Aaron Swartz, an activist known for numerous contributions to the Internet regarding things like open knowledge and Internet censorship, was tragically found dead in his Brooklyn apartment Friday, January 11th.
Reportedly by hanging, Swartz committed suicide as he faced a maximum of $4 million in fines and more than 50 years in prison following an increase in felony counts against him from 4 to 13. This was caused by a variety of charges by the U.S. Attorney for Massachusetts including computer intrusion, wire fraud and data theft in relation to allegations that he stole millions of academic journal articles from MIT subscription-based service JSTOR.
“Stealing is stealing whether you use a computer command or a crowbar, and whether you take documents, data or dollars,” said Carmen Ortiz, U.S. attorney for the District of Massachusetts in a statement when the indictment was unsealed in July 2011. “It is equally harmful to the victim whether you sell what you have stolen or give it away.”
Prosecutors claim Swartz had the intention of making the articles available on P2P file-sharing sites.
Earlier this week on January 9th, it was announced by JSTOR that “the archives of more than 1,200 journals are now available for limited free reading by the public,” with the new additions bringing “more than 4.5 million articles from nearly 800 scholarly societies, university presses, and academic publishers into the Register & Read offerings.”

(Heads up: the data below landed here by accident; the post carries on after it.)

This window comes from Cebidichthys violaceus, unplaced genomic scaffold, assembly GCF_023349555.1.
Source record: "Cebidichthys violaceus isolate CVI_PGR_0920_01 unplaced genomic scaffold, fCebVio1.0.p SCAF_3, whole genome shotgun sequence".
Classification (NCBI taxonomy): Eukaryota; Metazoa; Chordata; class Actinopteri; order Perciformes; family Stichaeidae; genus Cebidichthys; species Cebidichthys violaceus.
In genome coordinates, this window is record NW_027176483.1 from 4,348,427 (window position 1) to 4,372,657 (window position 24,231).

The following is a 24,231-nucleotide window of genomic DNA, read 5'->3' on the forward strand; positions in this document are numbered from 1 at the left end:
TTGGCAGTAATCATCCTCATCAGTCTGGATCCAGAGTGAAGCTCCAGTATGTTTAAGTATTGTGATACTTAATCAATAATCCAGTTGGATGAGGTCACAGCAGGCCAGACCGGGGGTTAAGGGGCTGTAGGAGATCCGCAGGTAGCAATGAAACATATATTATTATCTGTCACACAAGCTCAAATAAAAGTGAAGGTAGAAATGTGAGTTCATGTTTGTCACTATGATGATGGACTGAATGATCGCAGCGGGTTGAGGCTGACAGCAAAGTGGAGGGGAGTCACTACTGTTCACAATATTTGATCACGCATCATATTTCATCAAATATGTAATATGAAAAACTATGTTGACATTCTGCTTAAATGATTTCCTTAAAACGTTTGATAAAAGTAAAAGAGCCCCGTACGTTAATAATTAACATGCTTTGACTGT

Aaron Swartz contributed to projects such as RSS, web.py, tor2web, the Open Library, and more. He helped the launch of Creative Commons, a non-profit organization devoted to expanding the range of creative works available for others to build upon legally and to share.
When COICA was introduced, Swartz founded Demand Progress, mobilizing over a million online activists to help gain traction against Internet censorship related subjects. The organization was instrumental in that campaign, as well as the successors SOPA and PIPA, and continues to fight today. In addition to activism work in Demand Progress, he also worked with groups Rootstrikers and Avaaz.
Aaron Swartz was a major contributor to making the Internet better for everyone, and continues to encourage change and reform, even in death. To read more about Aaron Swartz’s involvement and activism, check out the Electronic Frontier Foundation’s farewell to their collaborator. Also, stop by his memorial page here.